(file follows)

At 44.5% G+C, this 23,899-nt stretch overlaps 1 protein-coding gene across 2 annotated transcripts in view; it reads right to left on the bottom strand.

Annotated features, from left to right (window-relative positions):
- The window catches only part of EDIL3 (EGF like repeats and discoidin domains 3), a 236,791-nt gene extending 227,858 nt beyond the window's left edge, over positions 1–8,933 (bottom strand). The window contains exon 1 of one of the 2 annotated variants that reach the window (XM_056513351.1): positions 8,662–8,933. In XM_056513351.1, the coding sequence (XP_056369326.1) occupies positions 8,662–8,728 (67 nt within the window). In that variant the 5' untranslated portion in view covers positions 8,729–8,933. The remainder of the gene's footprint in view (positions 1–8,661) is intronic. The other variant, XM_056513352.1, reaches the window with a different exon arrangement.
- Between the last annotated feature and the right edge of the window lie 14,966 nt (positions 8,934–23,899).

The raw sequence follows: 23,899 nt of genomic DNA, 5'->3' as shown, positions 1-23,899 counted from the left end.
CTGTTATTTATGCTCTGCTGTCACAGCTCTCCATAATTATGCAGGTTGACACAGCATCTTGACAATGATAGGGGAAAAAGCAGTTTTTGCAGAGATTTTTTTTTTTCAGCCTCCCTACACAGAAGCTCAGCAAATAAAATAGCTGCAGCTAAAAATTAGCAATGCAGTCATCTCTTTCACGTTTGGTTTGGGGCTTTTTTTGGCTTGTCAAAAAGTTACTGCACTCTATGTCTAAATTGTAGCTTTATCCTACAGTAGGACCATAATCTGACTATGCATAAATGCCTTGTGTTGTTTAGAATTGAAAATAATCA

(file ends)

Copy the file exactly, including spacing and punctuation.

At 44.5% G+C, this 23,899-nt stretch overlaps 1 protein-coding gene across 2 annotated transcripts in view; it reads right to left on the bottom strand.

Annotated features, from left to right (window-relative positions):
- The window catches only part of EDIL3 (EGF like repeats and discoidin domains 3), a 236,791-nt gene extending 227,858 nt beyond the window's left edge, over positions 1–8,933 (bottom strand). The window contains exon 1 of one of the 2 annotated variants that reach the window (XM_056513351.1): positions 8,662–8,933. In XM_056513351.1, the coding sequence (XP_056369326.1) occupies positions 8,662–8,728 (67 nt within the window). In that variant the 5' untranslated portion in view covers positions 8,729–8,933. The remainder of the gene's footprint in view (positions 1–8,661) is intronic. The other variant, XM_056513352.1, reaches the window with a different exon arrangement.
- Between the last annotated feature and the right edge of the window lie 14,966 nt (positions 8,934–23,899).

The raw sequence follows: 23,899 nt of genomic DNA, 5'->3' as shown, positions 1-23,899 counted from the left end.
CTGTTATTTATGCTCTGCTGTCACAGCTCTCCATAATTATGCAGGTTGACACAGCATCTTGACAATGATAGGGGAAAAAGCAGTTTTTGCAGAGATTTTTTTTTTTCAGCCTCCCTACACAGAAGCTCAGCAAATAAAATAGCTGCAGCTAAAAATTAGCAATGCAGTCATCTCTTTCACGTTTGGTTTGGGGCTTTTTTTGGCTTGTCAAAAAGTTACTGCACTCTATGTCTAAATTGTAGCTTTATCCTACAGTAGGACCATAATCTGACTATGCATAAATGCCTTGTGTTGTTTAGAATTGAAAATAATCA